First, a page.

For the first time in nearly 15 years we are not formally at war. We have departed from Iraq and Afghanistan, although in both we left a military presence to train, to influence, perhaps to even spy. Exactly how many “security”, or even “military” personnel we have left behind is an imprecise matter. As the parliamentary vote on military involvement Syria illustrated, it is unlikely that there will be a wholehearted democratic mandate for the UK to go to similar conflicts like Iraq and Afghanistan again. We possibly have entered an age in which Britain only goes to war to defend herself, and just possibly Europe’s and even NATO’s interests.
It is difficult to argue that Britain’s disastrous engagements in Basra and Helmand achieved much more than alienating the people who lived there. In both of the wars we escaped from, we were in a very solid alliance with the United States. In the aftermath of the traumatic events of September 11 attacks- which were seen as an attack on the whole western world, it was fairly inevitable that western governments would stand together to identify and even neutralise the threat.
It is hard to find many instances in which the United States has gone into conflict since the Korean War and emerged with the world concluding that the America had either won, or alternatively had at least waged a so-called “just war”. Vietnam was a disastrous endeavour, whilst history it seems, may already be starting to judge Afghanistan and Iraq as nothing short of a calamity too.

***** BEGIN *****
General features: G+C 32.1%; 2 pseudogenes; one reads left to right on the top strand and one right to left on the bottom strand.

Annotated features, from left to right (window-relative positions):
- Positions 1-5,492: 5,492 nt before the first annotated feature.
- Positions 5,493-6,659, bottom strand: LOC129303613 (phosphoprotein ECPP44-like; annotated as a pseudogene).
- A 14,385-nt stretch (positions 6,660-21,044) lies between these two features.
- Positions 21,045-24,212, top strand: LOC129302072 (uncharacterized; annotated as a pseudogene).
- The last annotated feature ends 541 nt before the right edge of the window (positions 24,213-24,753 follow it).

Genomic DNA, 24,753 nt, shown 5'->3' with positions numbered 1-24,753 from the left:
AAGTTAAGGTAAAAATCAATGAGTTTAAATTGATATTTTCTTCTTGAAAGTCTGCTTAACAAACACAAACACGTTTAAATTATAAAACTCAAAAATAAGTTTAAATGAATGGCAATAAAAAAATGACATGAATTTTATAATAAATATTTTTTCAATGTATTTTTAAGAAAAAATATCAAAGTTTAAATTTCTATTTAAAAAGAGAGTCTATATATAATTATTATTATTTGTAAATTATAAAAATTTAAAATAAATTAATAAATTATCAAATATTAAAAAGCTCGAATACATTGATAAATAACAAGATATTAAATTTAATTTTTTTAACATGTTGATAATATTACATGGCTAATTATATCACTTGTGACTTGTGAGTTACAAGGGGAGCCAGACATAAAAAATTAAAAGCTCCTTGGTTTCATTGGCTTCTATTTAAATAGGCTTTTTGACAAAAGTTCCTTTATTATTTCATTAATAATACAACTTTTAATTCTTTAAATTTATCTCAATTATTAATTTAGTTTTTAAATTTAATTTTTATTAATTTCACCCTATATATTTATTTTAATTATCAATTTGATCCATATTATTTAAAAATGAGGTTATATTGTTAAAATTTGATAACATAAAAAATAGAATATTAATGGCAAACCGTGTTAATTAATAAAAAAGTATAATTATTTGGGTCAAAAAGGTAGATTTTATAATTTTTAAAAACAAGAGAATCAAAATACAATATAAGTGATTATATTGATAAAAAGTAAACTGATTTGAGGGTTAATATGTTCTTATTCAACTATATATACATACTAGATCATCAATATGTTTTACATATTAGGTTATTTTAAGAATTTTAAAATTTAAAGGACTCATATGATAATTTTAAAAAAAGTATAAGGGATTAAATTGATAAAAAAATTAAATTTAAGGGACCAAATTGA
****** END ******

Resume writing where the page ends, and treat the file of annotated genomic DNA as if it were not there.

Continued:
Britain will now have to review its strategic relationship with America, but there are some political features that render the United States a rather different entity to Britain’s European allies. Perhaps as politicians decipher about defence costs and needs for the United Kingdom, perhaps the moment has come, this New Year, to take hold of what Britain’s true defensive needs really are? When the man at the Oval Office in Washington says “come and join us”, should we always say “oh yes please?”. The ‘Western alliance’ left much to be desired. We should forge closer ties to our European neighbours and really begin to look towards our next door neighbours, instead of across the pond.
By Stuart Chapman, Junior Writer at Daily Political View.